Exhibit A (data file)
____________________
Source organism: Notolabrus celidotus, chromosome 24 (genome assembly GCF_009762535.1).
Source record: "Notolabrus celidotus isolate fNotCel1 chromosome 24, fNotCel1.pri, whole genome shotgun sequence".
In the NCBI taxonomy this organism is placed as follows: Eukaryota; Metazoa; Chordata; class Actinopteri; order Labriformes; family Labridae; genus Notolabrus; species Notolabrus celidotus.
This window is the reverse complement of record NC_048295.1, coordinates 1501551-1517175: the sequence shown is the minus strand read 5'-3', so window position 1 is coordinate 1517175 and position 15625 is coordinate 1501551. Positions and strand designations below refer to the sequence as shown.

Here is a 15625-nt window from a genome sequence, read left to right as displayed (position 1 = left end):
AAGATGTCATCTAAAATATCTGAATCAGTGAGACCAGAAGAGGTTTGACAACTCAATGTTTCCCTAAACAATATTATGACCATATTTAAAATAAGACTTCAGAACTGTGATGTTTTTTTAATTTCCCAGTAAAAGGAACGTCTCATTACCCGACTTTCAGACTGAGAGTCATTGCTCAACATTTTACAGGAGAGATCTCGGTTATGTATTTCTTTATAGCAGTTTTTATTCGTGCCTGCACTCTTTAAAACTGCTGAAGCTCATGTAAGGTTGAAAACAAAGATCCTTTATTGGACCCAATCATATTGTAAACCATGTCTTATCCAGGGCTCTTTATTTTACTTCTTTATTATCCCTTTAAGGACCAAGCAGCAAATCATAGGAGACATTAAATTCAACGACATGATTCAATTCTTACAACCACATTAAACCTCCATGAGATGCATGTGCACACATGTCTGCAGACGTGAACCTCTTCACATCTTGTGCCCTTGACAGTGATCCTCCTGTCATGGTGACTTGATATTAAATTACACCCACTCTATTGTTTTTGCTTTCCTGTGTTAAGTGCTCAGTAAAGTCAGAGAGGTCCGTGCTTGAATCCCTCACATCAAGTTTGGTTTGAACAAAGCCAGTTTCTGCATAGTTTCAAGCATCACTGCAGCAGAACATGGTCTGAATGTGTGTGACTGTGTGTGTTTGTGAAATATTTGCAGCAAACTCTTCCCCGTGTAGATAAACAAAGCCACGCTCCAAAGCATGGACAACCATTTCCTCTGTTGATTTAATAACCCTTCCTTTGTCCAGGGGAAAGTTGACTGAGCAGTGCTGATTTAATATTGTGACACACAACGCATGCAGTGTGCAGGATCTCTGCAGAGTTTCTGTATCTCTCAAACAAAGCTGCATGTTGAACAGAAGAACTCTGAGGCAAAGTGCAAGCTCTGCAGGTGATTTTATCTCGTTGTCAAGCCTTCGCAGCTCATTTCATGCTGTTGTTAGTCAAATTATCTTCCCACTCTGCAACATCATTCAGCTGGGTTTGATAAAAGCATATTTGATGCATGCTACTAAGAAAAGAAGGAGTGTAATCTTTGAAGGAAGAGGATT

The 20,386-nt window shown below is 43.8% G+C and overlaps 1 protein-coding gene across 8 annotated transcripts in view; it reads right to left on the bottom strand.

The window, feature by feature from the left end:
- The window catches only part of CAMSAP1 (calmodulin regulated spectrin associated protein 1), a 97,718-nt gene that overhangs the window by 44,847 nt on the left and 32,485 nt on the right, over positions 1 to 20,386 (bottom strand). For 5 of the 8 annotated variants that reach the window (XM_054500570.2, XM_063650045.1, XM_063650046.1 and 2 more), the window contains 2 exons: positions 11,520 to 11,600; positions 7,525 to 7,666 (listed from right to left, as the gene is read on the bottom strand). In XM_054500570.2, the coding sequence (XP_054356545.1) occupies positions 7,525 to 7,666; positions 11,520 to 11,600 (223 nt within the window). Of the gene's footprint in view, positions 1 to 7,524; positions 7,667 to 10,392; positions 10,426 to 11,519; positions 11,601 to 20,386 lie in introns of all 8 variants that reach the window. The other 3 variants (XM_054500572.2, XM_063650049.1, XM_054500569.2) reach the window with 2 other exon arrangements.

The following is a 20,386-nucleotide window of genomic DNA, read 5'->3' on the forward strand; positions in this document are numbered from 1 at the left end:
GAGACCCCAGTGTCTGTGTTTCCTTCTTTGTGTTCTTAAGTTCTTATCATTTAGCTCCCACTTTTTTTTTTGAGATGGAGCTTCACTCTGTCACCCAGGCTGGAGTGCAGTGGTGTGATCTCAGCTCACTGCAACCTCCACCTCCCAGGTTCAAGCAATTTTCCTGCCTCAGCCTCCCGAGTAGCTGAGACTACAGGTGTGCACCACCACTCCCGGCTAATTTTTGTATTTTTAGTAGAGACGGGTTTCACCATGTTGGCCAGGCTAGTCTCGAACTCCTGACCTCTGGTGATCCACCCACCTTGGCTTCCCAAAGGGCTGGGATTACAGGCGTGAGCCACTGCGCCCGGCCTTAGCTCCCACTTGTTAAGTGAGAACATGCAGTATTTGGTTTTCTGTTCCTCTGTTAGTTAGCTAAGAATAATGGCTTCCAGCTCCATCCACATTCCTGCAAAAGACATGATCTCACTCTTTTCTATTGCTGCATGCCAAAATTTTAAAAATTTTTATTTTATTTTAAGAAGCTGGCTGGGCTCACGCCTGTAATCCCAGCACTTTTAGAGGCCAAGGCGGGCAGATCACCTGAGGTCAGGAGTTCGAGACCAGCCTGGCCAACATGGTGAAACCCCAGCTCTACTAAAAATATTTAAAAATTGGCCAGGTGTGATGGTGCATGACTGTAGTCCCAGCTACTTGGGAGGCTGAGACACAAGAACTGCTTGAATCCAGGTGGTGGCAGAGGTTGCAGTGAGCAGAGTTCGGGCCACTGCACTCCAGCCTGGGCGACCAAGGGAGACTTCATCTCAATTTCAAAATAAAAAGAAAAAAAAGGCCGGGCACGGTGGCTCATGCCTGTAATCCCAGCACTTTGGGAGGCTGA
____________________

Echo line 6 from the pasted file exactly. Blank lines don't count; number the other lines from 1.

AAGATGTCATCTAAAATATCTGAATCAGTGAGACCAGAAGAGGTTTGACAACTCAATGTTTCCCTAAACAATATTATGACCATATTTAAAATAAGACTTCAGAACTGTGATGTTTTTTTAATTTCCCAGTAAAAGGAACGTCTCATTACCCGACTTTCAGACTGAGAGTCATTGCTCAACATTTTACAGGAGAGATCTCGGTTATGTATTTCTTTATAGCAGTTTTTATTCGTGCCTGCACTCTTTAAAACTGCTGAAGCTCATGTAAGGTTGAAAACAAAGATCCTTTATTGGACCCAATCATATTGTAAACCATGTCTTATCCAGGGCTCTTTATTTTACTTCTTTATTATCCCTTTAAGGACCAAGCAGCAAATCATAGGAGACATTAAATTCAACGACATGATTCAATTCTTACAACCACATTAAACCTCCATGAGATGCATGTGCACACATGTCTGCAGACGTGAACCTCTTCACATCTTGTGCCCTTGACAGTGATCCTCCTGTCATGGTGACTTGATATTAAATTACACCCACTCTATTGTTTTTGCTTTCCTGTGTTAAGTGCTCAGTAAAGTCAGAGAGGTCCGTGCTTGAATCCCTCACATCAAGTTTGGTTTGAACAAAGCCAGTTTCTGCATAGTTTCAAGCATCACTGCAGCAGAACATGGTCTGAATGTGTGTGACTGTGTGTGTTTGTGAAATATTTGCAGCAAACTCTTCCCCGTGTAGATAAACAAAGCCACGCTCCAAAGCATGGACAACCATTTCCTCTGTTGATTTAATAACCCTTCCTTTGTCCAGGGGAAAGTTGACTGAGCAGTGCTGATTTAATATTGTGACACACAACGCATGCAGTGTGCAGGATCTCTGCAGAGTTTCTGTATCTCTCAAACAAAGCTGCATGTTGAACAGAAGAACTCTGAGGCAAAGTGCAAGCTCTGCAGGTGATTTTATCTCGTTGTCAAGCCTTCGCAGCTCATTTCATGCTGTTGTTAGTCAAATTATCTTCCCACTCTGCAACATCATTCAGCTGGGTTTGATAAAAGCATATTTGATGCATGCTACTAAGAAAAGAAGGAGTGTAATCTTTGAAGGAAGAGGATT